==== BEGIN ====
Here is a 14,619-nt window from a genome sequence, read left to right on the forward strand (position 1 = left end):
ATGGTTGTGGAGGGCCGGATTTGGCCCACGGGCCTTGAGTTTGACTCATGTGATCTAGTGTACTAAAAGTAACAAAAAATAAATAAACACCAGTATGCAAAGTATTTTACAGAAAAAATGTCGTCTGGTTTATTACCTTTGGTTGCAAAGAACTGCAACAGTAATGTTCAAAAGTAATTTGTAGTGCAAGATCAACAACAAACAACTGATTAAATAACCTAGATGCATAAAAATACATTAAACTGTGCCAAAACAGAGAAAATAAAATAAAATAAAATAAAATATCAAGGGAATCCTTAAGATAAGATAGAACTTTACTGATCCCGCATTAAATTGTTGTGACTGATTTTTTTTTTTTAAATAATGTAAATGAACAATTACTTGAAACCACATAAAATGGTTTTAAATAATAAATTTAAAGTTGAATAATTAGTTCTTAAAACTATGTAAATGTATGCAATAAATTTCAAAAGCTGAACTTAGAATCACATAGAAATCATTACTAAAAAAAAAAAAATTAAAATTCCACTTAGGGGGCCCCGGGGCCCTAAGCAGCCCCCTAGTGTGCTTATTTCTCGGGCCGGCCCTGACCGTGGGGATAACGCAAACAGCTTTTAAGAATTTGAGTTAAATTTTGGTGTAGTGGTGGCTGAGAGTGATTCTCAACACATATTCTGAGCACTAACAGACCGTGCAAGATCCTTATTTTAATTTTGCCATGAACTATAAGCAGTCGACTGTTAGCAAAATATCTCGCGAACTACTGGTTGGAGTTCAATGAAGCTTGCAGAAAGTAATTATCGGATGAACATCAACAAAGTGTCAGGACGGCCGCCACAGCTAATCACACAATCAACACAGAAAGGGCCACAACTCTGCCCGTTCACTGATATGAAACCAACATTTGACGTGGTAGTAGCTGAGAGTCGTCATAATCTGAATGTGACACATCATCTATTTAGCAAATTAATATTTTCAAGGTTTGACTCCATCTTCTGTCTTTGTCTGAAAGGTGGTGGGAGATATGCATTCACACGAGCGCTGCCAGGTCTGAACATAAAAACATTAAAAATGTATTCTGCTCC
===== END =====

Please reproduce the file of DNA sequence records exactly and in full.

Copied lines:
Here is a 14,619-nt window from a genome sequence, read left to right on the forward strand (position 1 = left end):
ATGGTTGTGGAGGGCCGGATTTGGCCCACGGGCCTTGAGTTTGACTCATGTGATCTAGTGTACTAAAAGTAACAAAAAATAAATAAACACCAGTATGCAAAGTATTTTACAGAAAAAATGTCGTCTGGTTTATTACCTTTGGTTGCAAAGAACTGCAACAGTAATGTTCAAAAGTAATTTGTAGTGCAAGATCAACAACAAACAACTGATTAAATAACCTAGATGCATAAAAATACATTAAACTGTGCCAAAACAGAGAAAATAAAATAAAATAAAATAAAATATCAAGGGAATCCTTAAGATAAGATAGAACTTTACTGATCCCGCATTAAATTGTTGTGACTGATTTTTTTTTTTTAAATAATGTAAATGAACAATTACTTGAAACCACATAAAATGGTTTTAAATAATAAATTTAAAGTTGAATAATTAGTTCTTAAAACTATGTAAATGTATGCAATAAATTTCAAAAGCTGAACTTAGAATCACATAGAAATCATTACTAAAAAAAAAAAAATTAAAATTCCACTTAGGGGGCCCCGGGGCCCTAAGCAGCCCCCTAGTGTGCTTATTTCTCGGGCCGGCCCTGACCGTGGGGATAACGCAAACAGCTTTTAAGAATTTGAGTTAAATTTTGGTGTAGTGGTGGCTGAGAGTGATTCTCAACACATATTCTGAGCACTAACAGACCGTGCAAGATCCTTATTTTAATTTTGCCATGAACTATAAGCAGTCGACTGTTAGCAAAATATCTCGCGAACTACTGGTTGGAGTTCAATGAAGCTTGCAGAAAGTAATTATCGGATGAACATCAACAAAGTGTCAGGACGGCCGCCACAGCTAATCACACAATCAACACAGAAAGGGCCACAACTCTGCCCGTTCACTGATATGAAACCAACATTTGACGTGGTAGTAGCTGAGAGTCGTCATAATCTGAATGTGACACATCATCTATTTAGCAAATTAATATTTTCAAGGTTTGACTCCATCTTCTGTCTTTGTCTGAAAGGTGGTGGGAGATATGCATTCACACGAGCGCTGCCAGGTCTGAACATAAAAACATTAAAAATGTATTCTGCTCC